Its most absurd moments conjure up similar scenes from Fear and Loathing in Las Vegas, How High, Dude Where’s My Car, The Big Lebowski, and Half-Baked. With hijinks and high-flying absurdity, Riley is able to combine the bitter pills of well-worn activist woes—union-busting, homelessness, prison industrial complexes and capitalism-at-its-worst—with heart-warming ridiculousness like a “nigga moment” between Cash and Salvador turned into a hostile battle of pleasantries.

Whereas (mostly white) stoner comedies embrace the hijinks and absurdity (dare I say, also magical realism?) in the pursuit of las drogas, Sorry to Bother You simply uses them as a tool to further the cause of teaching lessons about oppression. This stylistic fusion forces us to come to grips with whatever given *message* Riley has in play, from the horrors of real life to just how bad the diminishing returns we cash in from mainstream society really are. In that sense, Sorry to Bother You reveals its genetic closeness to self-aware satires like Don’t Be A Menace and Idiocracy than the greater, established (white) dudebro, stoner canon.

That said, Sorry to Bother You also trips up on the same pitfalls that stoner comedies have become entrenched in over the years. Tessa Thompson and Lakeith Stanfield are surely beautiful, just….not together. Their lack of chemistry runs deeper than their opposing political ethos in the film and it shows the moment Detroit puts eyes on Squeeze. Both times I saw the film, I was left wanting by the lack of a more explicit love scene between the two. And, considering Detroit is a parody of scene-y, artsy manic pixie dream girl who’s still a functional manic pixie dream girl, Sorry to Bother You is weakened by not having more women represented in the film. Without her, it truly is just a film about men battling each other for attention, money and political growth.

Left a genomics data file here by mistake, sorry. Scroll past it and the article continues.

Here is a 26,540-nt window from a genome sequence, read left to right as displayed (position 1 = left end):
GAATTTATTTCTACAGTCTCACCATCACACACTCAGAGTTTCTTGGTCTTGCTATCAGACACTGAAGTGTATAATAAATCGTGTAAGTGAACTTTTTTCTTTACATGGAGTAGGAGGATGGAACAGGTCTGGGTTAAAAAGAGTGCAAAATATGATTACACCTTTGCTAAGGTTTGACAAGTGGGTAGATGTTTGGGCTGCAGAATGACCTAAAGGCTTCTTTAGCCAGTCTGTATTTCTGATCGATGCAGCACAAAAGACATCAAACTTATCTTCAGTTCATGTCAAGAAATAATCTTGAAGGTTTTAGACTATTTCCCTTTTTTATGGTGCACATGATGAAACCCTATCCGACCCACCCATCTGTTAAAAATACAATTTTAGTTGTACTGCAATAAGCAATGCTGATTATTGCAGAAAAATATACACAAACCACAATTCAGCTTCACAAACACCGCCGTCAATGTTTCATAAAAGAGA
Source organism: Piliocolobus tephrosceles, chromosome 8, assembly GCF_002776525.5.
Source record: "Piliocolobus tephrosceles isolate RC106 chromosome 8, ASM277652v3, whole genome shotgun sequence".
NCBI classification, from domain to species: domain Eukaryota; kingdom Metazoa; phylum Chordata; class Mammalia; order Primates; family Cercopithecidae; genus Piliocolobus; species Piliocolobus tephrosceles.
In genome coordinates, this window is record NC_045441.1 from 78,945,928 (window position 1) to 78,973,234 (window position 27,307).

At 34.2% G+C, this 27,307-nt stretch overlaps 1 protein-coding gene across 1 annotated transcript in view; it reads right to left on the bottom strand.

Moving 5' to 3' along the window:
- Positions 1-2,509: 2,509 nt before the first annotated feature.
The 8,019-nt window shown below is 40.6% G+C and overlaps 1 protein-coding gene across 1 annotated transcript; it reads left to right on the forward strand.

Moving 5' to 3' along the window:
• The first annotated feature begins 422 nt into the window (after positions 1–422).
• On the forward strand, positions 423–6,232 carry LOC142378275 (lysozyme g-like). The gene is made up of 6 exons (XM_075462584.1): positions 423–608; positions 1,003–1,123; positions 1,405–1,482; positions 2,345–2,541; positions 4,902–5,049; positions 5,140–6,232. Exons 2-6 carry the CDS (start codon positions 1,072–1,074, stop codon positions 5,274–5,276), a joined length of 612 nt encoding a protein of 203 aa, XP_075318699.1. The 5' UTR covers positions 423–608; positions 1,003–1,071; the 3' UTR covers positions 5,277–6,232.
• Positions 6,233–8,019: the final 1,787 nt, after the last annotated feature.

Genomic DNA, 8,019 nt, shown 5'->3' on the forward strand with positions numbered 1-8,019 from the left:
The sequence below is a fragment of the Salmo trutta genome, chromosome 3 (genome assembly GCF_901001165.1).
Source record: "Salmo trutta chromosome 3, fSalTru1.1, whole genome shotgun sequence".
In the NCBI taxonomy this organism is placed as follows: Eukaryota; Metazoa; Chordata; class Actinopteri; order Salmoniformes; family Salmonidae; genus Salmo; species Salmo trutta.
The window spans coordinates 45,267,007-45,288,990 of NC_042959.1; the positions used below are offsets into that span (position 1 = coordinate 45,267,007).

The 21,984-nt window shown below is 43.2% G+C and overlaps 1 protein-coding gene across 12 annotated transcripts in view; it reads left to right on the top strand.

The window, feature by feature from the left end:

“…combines the bitter pills of well-worn activist woes…with heart-warming ridiculousness…”

This point speaks to the ultimate dichotomy of Sorry to Bother You: at its heart, it is two films. One is a straightforward workplace comedy that speaks on the mundanity of low-wage office life, and the other is a political satire on race, wealth and politics. When Sorry to Bother Youflashes between both in a quantum cinematic space, it’s golden absurdist trillism.

Despite my griping here, I know this review will be one among what will likely be many to tackle these kinds of issues and the otherwise brilliant work at play in the film, and I look forward to the discourse. In particular, I’m interested in seeing how Kool-Aid drinking techies will react to seeing their cults of personality and CEO’s in searing technicolor. Considering Riley’s attention to detail, it’s no mistake the biggest villain—and his minions—in the film has an affinity for apples™, right? It’s one of the more subtle, “did you catch that?” moments that the film cashes in on at every turn that plays directly into the macabre parts of the film and more on-the-nose themes. Triple entendre, don’t even ask him how?

I’m digressing, I know.

The beauty of Sorry to Bother You is the juggling act. It balances direct, in-your-face Mel Brooksian satire with more hyperlocal, Oakland (and Bay Area) centric moments that reward various levels of well-worn cultural sommeliers. Of course, the juggle isn’t always perfect. But more often than not, it’s effective. Thus, Sorry to Bother You strikes at the heart of pie-in-the-sky tech-saviorism that’s often at the cost of real (black, brown, Asian, etc) human lives and asks: what’s the price we’re willing to pay to play nice with a violent, capitalist status quo. And why?

Sorry To Bother You (2018) Written and directed by Boot Riley.  Starring Lakeith Stanfield, Tessa Thompson, Jermaine Fowler, Omari Hardwick, Terry Crews, Danny Glover, Armie Hammer.

8/10 orders with free shipping from Worry Free, LLC. 

One response to “Sorry To Bother You

  1. I loved “Sorry to Bother You.” I love all the satirical ground it covered, and the real-world scenario that this country has been running from for too long–actual, street-level conflict between labor and capital.

    I think this review misses the forest for the trees, the visceral for the genre-detailing. This comment in the review especially irked me: “Both times I saw the film, I was left wanting by the lack of a more explicit love scene between the two.” WTF??? Do you know how close you come to qualifying as a target of a Boots Riley parody when you make a comment like that??? Wow…